This article puts the recent decline in ISIL propaganda into perspective, first by mapping it, and then by placing these trends into a broader strategic context and weighing their real-world policy implications. Our analysis looks beyond the virtual, arguing that an overly myopic focus on the Islamic State’s online propaganda effort – at the expense of understanding what the group is doing offline – risks hamstringing counter-insurgency and counter-terrorism efforts for years to come.
Tracking the 2017 decline is no simple task. However, by examining ISIL’s output over the last year, paying special attention to the 1,373 unique media products that it published between Aug. 1, 2017, and Feb. 28, 2018, it is possible to reach some approximate conclusions about what has been happening in the organization’s media headquarters, and why.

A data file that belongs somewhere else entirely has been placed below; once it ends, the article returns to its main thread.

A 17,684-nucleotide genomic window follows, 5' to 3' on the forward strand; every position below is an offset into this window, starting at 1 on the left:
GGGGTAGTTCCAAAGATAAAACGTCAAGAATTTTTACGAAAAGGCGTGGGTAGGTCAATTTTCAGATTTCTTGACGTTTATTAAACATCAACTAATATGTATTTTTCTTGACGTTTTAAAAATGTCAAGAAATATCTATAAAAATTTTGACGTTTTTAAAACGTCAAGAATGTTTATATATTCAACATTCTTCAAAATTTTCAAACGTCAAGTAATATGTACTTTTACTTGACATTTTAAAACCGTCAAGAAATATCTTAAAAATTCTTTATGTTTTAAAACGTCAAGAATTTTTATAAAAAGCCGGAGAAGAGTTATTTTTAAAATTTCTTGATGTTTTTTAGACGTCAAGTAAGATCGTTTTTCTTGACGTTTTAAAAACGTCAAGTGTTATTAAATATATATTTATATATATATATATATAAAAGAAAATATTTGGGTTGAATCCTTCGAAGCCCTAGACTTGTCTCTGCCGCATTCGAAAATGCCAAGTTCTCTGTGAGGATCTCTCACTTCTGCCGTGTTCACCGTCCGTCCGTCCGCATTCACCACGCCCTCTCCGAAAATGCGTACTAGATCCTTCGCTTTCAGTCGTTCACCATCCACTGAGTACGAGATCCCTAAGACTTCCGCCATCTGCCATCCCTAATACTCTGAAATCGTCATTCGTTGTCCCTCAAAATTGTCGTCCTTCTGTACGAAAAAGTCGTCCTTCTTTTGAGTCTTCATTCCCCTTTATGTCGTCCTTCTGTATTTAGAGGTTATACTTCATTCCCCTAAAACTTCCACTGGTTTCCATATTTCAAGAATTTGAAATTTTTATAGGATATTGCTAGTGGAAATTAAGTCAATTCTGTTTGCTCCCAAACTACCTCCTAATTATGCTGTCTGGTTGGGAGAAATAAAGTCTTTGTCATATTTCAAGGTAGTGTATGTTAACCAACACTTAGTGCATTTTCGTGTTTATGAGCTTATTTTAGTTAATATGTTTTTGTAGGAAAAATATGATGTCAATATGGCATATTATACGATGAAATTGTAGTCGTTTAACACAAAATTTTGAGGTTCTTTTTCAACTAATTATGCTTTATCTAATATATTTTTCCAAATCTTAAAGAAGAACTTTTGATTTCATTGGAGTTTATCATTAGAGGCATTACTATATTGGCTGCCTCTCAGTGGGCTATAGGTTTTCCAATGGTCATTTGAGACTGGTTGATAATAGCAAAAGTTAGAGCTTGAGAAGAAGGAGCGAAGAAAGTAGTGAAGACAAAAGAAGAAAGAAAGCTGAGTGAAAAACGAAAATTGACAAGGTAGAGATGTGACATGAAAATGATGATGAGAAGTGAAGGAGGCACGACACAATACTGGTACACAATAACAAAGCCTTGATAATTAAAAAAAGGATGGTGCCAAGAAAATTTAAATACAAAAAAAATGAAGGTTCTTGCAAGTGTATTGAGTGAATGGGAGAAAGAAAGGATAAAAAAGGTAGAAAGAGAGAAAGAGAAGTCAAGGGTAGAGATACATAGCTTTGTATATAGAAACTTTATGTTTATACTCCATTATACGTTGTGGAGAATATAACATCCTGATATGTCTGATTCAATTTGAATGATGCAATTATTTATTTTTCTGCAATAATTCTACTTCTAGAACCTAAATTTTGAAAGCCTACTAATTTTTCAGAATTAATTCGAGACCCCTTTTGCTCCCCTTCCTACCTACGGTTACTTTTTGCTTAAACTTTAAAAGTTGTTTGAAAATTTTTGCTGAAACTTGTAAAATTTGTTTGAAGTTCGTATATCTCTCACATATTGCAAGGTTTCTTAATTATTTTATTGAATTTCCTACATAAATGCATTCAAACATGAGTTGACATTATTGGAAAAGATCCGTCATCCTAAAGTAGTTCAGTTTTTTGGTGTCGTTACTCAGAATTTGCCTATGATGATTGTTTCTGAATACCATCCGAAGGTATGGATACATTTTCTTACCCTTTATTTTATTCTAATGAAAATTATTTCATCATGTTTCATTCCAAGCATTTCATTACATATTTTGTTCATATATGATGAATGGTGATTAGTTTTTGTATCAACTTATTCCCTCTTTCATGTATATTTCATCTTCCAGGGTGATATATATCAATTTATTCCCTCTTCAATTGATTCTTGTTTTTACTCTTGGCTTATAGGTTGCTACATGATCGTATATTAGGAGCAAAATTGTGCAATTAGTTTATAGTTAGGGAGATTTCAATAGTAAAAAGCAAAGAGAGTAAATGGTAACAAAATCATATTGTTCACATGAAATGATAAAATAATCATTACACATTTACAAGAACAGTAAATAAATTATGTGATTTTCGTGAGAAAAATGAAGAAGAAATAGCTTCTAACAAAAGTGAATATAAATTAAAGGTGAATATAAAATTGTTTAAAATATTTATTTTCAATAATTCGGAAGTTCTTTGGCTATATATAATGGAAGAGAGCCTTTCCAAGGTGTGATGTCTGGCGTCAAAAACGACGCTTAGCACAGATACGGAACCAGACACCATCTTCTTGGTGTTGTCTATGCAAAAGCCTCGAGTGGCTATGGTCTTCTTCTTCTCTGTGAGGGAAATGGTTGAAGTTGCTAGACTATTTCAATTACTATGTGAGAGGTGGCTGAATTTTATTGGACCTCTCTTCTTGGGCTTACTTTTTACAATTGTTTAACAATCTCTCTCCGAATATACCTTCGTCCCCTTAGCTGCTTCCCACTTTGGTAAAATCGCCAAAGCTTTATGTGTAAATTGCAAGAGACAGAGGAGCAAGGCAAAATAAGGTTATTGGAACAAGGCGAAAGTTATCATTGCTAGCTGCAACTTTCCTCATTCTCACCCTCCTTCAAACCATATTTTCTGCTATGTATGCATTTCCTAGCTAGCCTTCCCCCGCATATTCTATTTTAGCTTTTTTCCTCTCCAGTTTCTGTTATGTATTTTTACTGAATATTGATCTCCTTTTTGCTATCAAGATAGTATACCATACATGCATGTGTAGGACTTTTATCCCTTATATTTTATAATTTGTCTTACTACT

Single “media products” may be central media office videos, like those of the AlHayat Media Center’s “Inside the Caliphate” series; provincial media office videos like Euphrates Province’s nostalgic vignette, “The Abode of Islam”; A’maq News Agency video clips, which tend to be shot crudely on battlefield GoPros; A’maq News Agency video reports, which are essentially formal news dispatches from the frontlines; or provincial media office photograph reports depicting anything from lettuce agriculture in Afghanistan to mortar training in northern Syria. Other examples include ISIL’s World War II-esque radio bulletins and readouts; ad hoc news articles describing operational successes; essays and pamphlets delving into the weeds of jihadist jurisprudence; electronic magazines inciting terrorism and reiterating the apocalyptic prophesies favoured by the Islamic State; weekly newspapers reaffirming the strategic narrative of inevitable triumph after defeat; audio statements from the likes of Abu Bakr al-Baghdadi; mobile apps promoting supplications and assigning prayer times; and, last but not least, religious songs sung a capella, otherwise known as anashid.